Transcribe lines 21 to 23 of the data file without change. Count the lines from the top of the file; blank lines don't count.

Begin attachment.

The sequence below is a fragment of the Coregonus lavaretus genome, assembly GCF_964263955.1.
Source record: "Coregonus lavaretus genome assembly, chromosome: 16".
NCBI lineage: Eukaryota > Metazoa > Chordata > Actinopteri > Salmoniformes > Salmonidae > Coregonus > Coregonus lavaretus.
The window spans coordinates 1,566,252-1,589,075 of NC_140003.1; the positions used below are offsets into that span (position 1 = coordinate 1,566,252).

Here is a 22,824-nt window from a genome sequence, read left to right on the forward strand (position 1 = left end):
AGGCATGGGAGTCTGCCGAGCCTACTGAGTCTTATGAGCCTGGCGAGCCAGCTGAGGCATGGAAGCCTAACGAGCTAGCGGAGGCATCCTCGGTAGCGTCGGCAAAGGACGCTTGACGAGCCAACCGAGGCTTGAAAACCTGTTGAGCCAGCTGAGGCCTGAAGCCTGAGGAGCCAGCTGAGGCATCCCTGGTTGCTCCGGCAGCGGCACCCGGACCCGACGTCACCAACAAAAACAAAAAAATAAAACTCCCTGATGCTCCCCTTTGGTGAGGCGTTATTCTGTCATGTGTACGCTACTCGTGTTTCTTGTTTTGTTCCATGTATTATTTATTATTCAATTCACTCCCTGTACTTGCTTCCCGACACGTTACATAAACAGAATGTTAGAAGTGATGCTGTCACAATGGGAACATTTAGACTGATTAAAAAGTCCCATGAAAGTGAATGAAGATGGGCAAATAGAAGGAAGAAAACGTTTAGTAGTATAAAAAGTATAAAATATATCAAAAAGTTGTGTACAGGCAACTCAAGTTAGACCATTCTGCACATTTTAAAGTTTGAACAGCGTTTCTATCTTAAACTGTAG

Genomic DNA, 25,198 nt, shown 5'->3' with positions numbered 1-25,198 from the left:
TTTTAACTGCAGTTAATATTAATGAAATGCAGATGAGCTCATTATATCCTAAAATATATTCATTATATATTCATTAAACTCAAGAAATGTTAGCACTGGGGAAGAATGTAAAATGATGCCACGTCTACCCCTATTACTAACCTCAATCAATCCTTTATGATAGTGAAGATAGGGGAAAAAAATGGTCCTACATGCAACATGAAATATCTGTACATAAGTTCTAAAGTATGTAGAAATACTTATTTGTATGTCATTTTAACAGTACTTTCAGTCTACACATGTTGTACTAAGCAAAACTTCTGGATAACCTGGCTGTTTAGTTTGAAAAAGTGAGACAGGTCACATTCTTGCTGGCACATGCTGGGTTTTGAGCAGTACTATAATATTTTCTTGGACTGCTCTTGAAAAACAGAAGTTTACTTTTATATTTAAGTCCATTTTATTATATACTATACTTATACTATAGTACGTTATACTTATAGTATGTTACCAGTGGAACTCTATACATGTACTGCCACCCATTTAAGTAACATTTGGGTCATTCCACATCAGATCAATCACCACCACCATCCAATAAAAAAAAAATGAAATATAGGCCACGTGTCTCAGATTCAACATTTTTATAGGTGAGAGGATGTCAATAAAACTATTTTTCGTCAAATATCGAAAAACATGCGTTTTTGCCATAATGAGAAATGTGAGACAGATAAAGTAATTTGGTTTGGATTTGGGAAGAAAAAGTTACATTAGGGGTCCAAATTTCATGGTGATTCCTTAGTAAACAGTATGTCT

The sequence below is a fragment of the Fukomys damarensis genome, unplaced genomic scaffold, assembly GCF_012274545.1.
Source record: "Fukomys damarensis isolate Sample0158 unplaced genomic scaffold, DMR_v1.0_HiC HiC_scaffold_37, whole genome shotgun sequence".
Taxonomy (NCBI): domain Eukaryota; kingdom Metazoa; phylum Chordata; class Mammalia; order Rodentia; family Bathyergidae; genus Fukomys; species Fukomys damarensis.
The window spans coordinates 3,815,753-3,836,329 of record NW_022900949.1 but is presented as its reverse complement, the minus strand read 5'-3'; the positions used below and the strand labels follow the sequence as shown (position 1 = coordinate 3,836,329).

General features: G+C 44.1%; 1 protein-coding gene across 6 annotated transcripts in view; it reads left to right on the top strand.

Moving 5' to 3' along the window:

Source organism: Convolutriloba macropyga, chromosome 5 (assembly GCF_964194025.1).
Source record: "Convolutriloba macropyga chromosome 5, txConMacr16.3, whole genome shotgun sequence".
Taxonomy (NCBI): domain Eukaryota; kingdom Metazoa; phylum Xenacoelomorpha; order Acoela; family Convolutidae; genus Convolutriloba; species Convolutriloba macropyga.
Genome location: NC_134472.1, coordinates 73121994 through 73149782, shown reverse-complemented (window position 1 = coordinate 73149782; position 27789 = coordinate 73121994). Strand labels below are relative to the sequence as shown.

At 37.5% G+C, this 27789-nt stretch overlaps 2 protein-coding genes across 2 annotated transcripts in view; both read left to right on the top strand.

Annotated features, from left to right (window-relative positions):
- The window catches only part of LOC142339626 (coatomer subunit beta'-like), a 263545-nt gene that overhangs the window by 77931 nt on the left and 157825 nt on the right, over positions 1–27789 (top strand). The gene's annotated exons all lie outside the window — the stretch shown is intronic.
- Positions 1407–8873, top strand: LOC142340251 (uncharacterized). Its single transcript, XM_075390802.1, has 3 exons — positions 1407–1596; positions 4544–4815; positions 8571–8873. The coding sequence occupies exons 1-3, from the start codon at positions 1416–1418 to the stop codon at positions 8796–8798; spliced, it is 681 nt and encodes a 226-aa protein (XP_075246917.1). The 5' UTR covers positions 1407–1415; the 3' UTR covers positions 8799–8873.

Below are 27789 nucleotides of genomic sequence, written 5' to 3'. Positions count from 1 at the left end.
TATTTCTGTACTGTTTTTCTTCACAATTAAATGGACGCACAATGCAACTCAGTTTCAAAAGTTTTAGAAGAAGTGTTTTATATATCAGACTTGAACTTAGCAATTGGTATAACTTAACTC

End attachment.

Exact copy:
- The window catches only part of LOC142339626 (coatomer subunit beta'-like), a 263545-nt gene that overhangs the window by 77931 nt on the left and 157825 nt on the right, over positions 1–27789 (top strand). The gene's annotated exons all lie outside the window — the stretch shown is intronic.
- Positions 1407–8873, top strand: LOC142340251 (uncharacterized). Its single transcript, XM_075390802.1, has 3 exons — positions 1407–1596; positions 4544–4815; positions 8571–8873. The coding sequence occupies exons 1-3, from the start codon at positions 1416–1418 to the stop codon at positions 8796–8798; spliced, it is 681 nt and encodes a 226-aa protein (XP_075246917.1). The 5' UTR covers positions 1407–1415; the 3' UTR covers positions 8799–8873.

Below are 27789 nucleotides of genomic sequence, written 5' to 3'. Positions count from 1 at the left end.